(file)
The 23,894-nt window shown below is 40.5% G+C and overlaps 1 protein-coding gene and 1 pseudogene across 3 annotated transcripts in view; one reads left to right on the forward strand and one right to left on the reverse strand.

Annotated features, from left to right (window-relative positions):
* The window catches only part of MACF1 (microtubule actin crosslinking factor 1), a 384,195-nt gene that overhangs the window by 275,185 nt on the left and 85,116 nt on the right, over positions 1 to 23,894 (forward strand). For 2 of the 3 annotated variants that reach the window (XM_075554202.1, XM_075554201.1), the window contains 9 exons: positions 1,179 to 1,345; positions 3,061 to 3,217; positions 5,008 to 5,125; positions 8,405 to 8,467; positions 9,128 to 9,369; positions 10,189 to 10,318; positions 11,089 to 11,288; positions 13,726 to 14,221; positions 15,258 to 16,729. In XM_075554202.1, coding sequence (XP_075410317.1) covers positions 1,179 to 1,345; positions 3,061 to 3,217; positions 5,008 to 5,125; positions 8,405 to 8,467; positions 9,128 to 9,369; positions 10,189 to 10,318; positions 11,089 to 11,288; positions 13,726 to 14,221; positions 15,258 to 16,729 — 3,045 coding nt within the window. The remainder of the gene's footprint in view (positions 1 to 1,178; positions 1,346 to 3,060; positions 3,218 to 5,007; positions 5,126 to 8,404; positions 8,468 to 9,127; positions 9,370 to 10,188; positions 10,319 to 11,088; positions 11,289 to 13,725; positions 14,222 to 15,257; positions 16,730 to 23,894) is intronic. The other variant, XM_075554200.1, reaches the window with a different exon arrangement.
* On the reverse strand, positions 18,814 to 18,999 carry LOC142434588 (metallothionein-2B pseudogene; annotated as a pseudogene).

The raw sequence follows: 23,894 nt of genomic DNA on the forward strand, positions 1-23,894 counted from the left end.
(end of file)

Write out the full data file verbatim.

The 23,894-nt window shown below is 40.5% G+C and overlaps 1 protein-coding gene and 1 pseudogene across 3 annotated transcripts in view; one reads left to right on the forward strand and one right to left on the reverse strand.

Annotated features, from left to right (window-relative positions):
* The window catches only part of MACF1 (microtubule actin crosslinking factor 1), a 384,195-nt gene that overhangs the window by 275,185 nt on the left and 85,116 nt on the right, over positions 1 to 23,894 (forward strand). For 2 of the 3 annotated variants that reach the window (XM_075554202.1, XM_075554201.1), the window contains 9 exons: positions 1,179 to 1,345; positions 3,061 to 3,217; positions 5,008 to 5,125; positions 8,405 to 8,467; positions 9,128 to 9,369; positions 10,189 to 10,318; positions 11,089 to 11,288; positions 13,726 to 14,221; positions 15,258 to 16,729. In XM_075554202.1, coding sequence (XP_075410317.1) covers positions 1,179 to 1,345; positions 3,061 to 3,217; positions 5,008 to 5,125; positions 8,405 to 8,467; positions 9,128 to 9,369; positions 10,189 to 10,318; positions 11,089 to 11,288; positions 13,726 to 14,221; positions 15,258 to 16,729 — 3,045 coding nt within the window. The remainder of the gene's footprint in view (positions 1 to 1,178; positions 1,346 to 3,060; positions 3,218 to 5,007; positions 5,126 to 8,404; positions 8,468 to 9,127; positions 9,370 to 10,188; positions 10,319 to 11,088; positions 11,289 to 13,725; positions 14,222 to 15,257; positions 16,730 to 23,894) is intronic. The other variant, XM_075554200.1, reaches the window with a different exon arrangement.
* On the reverse strand, positions 18,814 to 18,999 carry LOC142434588 (metallothionein-2B pseudogene; annotated as a pseudogene).

The raw sequence follows: 23,894 nt of genomic DNA on the forward strand, positions 1-23,894 counted from the left end.